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About Brotoro

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    Wants refueling hoses

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  1. I wonder if the booster's onboard camera used to get gunked up from stuff burning off of the grid fins...because the view stayed clearer this time.
  2. I really want to see video of the landing taken from the barge.
  3. WooHoo! Go Bulgariasat!
  4. Why does the Space Shuttle show two launch failures? STS-51L was a launch failure, but all other STS flights successfuly placed their payloads into orbit. Or do all of the other failure numbers take into account failures of their payloads to complete their missions? If so...why does Buran show two flight successes...the first Energia mission failed to put its payload into orbit as planned.
  5. They should have the second stage land onto a support need for legs. They want to do that eventually with gigantic ITS boosters, so start small with the second stage landing that way.
  6. My definition says nothing about what object exerts the greatest force on the Moon. Perhaps you are thinking of somebody else's definition. And I certainly never said that the Moon orbits around the Sun and NOT around the Earth (it moves around both). My definition has to do with what objects are gravitationally bound together. If you have a group of two or more objects that are gradationally bound together as that group moves around the Sun, and if one of those objects is a planet*...then the smaller objects in that bound collection get classified as moons (or moonlets, if smaller than some as yet undefined limit). So our Moon is a moon of Earth. It doesn't matter to my definition how strong the Sun pulls on the objects in the bound collection compared to how strong they pull on each other (as long as the Sun doesn't pull strong enough to disrupt the system). The fact that both the Earth and Moon move in wobbly paths around the Sun during the course of a year does not affect my definition. *...or dwarf planet, or minor planet...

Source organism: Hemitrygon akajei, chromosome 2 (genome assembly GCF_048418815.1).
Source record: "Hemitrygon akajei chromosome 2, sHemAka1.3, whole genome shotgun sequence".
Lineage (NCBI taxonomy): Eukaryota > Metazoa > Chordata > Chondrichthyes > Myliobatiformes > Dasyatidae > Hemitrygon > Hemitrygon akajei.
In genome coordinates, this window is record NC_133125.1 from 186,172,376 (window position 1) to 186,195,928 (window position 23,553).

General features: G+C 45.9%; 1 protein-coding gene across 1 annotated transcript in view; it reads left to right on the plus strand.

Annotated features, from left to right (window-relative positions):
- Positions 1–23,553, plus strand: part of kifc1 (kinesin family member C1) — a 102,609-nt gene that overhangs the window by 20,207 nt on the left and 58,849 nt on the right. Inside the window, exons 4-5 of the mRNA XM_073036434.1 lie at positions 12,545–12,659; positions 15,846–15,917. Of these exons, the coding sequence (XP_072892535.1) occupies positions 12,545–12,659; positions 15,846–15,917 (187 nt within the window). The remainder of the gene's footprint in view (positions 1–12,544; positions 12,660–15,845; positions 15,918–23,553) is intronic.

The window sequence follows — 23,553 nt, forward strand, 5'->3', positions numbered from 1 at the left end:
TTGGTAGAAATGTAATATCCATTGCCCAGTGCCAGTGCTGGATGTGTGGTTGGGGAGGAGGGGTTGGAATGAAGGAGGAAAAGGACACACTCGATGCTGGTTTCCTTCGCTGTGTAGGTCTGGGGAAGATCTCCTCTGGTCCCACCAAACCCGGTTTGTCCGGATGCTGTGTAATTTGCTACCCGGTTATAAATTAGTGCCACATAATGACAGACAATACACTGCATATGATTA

7. I don't understand your point. Yes, the Earth and Moon and Jupiter and Charon and any other object that is in a planet/moon system follow paths with different degrees of wobble in their paths as they go around the Sun. Why would you think I claimed otherwise?
  8. Why is this a problem? The Moon DOES go around the Sun. The moons of Jupiter DO go around the Sun. Apollo 8 was going around the Earth along with the Moon back in 1968. Charon goes around the Sun. BUT...these objects also go around other objects as they go around the Sun. So, in addition to going around the Sun, our Moon is gravitationally bound to the Earth and goes around the Earth (and would continue to do so if you remove the effects of the Sun). This is why our Moon is classified as a moon of a planet, even though it also is going around the Sun. Our Moon is also going around the center of mass of our Galaxy...but that doesn't affect the fact that it is a satellite of the Earth. MY point is not what happens to the Moon if you remove the Earth (YNM brought that up). My point is that the Moon would be going around the Earth whether the Sun was there or not. (But I certainly acknowlege the obvious fact that both the Earth and Moon are gravitationally bound to the just doesn't matter to my point.)
  9. That was the Welcome mat flying off.
  10. Yes... which proves that the Moon is a satellite of the Sun. And depending on the context, we classify satellites of the Sun as Planets (if they meet all of the IAU criteria), Dwarf Planets, minor planets (asteroids), comets, etc., etc., and moons (if they are natural objects gravitationally bound to a planet and are larger than some as yet undefined lower limit...below which they could be called moonlets).
  11. The Earth and Moon are gravitationally bound together. If the Sun were to suddenly vanish, the Earth and Moon would happily continue their relative dance as the fly out into deep space together. What the Sun is causing the pair to do (arcing through space in a relatively tight curve around the larger mass) is irrelevant to this relationship. And since the Moon is the junior partner in the system, it is classified as the satellite of the Earth.
  12. Pffft. Even if doing all the reusability stuff only breaks EVEN and doesn't save any money...I'm still in favor of it for the absolute coolness factor of it all. Watching SpaceX learning to land boosters has been the best thing I've seen in rocketry in years.
  13. Beautiful! Lots of great camera work. Good job, SpaceX.